Two actions to stay ahead of the curve
To prepare for the future in this uncertain environment, legacy insurance carriers would be wise to address their cost base now. Two critical actions can help them stay competitive over the next decade.
Create goals and a plan to achieve full potential
Insurers should start with an independent, outside-in examination of their business to identify its full potential. They should then create a future-state vision of the company.
Once the vision is established, insurers should develop a comprehensive and detailed plan that specifies clear, measurable goals with explicit lines of accountability. For instance, many insurers have set straightforward financial targets supplemented with other customer-experience and operational targets. They might track straight-through processing rates and all-digital policy application and issuance rates in underwriting and new business with a single individual accountable for each specific number. Without both clear goals and accountability, insurers risk ending up with poor results, followed by disagreeing and assigning blame.
To be successful, the plan needs to encompass a comprehensive set of levers across four categories: functional excellence, structural simplification, business transformation, and enterprise agility. For many insurers, the plan will also require major technology investments.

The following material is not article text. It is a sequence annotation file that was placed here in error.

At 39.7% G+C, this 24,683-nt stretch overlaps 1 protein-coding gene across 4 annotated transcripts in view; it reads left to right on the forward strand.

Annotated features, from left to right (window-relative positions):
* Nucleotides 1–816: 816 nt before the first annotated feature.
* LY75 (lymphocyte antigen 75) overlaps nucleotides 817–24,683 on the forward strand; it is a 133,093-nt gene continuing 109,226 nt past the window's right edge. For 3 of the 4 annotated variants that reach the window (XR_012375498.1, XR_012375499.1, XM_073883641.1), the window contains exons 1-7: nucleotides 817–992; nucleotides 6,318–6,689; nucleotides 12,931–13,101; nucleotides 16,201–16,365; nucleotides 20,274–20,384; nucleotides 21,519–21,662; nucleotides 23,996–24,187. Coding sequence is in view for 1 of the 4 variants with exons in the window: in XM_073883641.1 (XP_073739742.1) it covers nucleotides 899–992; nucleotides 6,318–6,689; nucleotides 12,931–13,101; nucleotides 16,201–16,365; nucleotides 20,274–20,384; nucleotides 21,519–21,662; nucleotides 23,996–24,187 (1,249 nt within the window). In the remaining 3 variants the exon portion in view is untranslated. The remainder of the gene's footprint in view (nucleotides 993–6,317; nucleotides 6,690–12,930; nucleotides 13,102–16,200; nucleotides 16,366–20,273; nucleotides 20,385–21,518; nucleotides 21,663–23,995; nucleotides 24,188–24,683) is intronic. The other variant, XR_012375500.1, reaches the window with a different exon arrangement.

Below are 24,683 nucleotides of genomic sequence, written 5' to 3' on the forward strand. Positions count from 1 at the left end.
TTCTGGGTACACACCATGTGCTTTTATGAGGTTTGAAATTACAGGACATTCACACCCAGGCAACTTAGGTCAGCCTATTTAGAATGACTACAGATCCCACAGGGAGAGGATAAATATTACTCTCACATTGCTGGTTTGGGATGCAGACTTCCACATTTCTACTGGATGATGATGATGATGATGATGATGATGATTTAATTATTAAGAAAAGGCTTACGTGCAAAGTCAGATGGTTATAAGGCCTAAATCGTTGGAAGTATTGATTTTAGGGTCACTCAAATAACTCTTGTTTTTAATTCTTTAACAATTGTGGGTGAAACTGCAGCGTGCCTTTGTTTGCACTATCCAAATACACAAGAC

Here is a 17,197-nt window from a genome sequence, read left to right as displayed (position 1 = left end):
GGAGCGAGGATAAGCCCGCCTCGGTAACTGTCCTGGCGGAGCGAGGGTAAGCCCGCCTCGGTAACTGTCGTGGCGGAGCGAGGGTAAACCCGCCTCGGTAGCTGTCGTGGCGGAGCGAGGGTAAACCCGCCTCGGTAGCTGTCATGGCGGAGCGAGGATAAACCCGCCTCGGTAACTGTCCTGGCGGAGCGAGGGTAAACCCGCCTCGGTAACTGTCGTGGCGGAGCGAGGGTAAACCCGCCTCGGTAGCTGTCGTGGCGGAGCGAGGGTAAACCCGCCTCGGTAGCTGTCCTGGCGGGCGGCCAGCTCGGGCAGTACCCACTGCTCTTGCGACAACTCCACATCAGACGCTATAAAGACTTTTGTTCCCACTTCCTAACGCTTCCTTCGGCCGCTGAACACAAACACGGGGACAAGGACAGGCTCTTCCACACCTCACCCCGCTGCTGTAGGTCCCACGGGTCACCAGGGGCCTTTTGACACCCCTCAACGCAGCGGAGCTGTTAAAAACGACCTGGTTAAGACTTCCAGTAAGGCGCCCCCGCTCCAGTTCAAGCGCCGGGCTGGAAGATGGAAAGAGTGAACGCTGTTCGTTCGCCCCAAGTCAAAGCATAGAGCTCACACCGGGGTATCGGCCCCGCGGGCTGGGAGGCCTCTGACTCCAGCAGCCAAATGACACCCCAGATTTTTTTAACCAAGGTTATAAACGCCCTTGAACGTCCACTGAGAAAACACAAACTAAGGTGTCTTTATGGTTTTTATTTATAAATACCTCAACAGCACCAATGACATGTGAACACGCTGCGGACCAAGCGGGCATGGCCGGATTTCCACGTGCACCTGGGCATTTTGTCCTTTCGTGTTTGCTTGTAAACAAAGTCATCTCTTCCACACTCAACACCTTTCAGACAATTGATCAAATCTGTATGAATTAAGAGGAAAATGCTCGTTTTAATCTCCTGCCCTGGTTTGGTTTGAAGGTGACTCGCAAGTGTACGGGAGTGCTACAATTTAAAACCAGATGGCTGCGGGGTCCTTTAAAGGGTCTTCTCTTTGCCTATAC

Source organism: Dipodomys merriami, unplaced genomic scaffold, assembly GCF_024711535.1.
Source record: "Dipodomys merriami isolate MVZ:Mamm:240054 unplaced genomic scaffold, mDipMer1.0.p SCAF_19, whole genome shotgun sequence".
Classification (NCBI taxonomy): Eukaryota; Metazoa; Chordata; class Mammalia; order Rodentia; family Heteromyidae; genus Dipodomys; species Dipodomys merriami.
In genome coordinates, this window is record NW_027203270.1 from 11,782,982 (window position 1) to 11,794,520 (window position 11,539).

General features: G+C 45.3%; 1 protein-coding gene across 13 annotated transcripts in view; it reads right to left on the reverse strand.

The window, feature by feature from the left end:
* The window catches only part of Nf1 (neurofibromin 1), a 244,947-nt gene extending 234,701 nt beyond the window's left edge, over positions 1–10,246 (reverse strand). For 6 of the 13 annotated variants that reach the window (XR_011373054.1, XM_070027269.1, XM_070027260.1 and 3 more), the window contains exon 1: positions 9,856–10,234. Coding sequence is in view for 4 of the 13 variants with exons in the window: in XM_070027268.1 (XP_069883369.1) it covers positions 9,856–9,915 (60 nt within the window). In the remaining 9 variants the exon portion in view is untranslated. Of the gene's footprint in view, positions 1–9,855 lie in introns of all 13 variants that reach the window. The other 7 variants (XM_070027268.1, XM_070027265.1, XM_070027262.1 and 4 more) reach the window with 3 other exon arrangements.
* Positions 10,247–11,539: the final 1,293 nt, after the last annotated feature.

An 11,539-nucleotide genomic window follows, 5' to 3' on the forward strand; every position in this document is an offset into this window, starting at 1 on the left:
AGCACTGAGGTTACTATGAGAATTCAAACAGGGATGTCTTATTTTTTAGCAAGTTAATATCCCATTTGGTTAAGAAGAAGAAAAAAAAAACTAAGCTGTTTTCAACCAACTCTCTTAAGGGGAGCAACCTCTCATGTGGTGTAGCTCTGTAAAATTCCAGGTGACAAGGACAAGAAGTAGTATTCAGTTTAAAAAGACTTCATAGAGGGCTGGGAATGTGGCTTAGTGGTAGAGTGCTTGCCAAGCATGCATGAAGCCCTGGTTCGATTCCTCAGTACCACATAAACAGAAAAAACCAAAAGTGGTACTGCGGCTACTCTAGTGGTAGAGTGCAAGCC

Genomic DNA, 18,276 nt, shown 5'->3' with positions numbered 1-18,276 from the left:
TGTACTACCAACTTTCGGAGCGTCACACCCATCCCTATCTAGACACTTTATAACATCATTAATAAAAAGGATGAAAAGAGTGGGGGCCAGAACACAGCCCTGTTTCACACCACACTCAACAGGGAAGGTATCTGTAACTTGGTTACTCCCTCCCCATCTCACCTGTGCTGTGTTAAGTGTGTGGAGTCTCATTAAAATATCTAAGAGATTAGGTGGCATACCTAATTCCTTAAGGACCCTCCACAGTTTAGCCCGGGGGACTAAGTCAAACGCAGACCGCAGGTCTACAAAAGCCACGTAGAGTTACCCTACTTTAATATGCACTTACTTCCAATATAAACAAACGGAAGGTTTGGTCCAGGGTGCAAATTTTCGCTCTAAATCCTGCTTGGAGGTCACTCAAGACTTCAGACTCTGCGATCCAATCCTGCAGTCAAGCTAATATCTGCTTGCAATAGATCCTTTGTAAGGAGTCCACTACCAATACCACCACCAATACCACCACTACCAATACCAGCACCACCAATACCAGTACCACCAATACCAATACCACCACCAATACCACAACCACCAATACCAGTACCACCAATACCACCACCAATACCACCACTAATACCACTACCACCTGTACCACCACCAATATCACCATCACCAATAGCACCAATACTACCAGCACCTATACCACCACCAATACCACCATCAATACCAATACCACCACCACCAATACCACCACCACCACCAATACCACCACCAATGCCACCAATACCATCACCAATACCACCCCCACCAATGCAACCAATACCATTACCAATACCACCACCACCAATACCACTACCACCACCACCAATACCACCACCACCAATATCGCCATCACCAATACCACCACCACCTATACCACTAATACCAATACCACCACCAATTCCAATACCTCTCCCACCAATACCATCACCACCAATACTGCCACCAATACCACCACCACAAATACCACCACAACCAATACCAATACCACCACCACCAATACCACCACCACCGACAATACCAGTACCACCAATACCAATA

In particular, the plan needs to address all sources of revenue and expense across all areas of the business. In our experience, nothing can be off-limits, and isolated cost-cutting doesn’t work. For example, at one European insurance carrier, the board member responsible for sales strongly believed that sales-support needs varied widely across geographies. The carrier therefore had an extremely decentralized sales-support function spread across geographic regions in order to stay in closer relations with agents and customers. For years, leaders simply assumed that centralizing the function wasn’t feasible. However, when this insurer undertook a productivity transformation, that same board member looked closely and found clear evidence that centralization could eliminate substantial inefficiencies while maintaining agent and customer satisfaction. As a result, this insurer’s senior leadership agreed to centralize sales support, which created significant value. This centralization has become particularly valuable during the coronavirus pandemic, as newly adopted digital advisory tools increasingly provide best-in-class remote support for agents.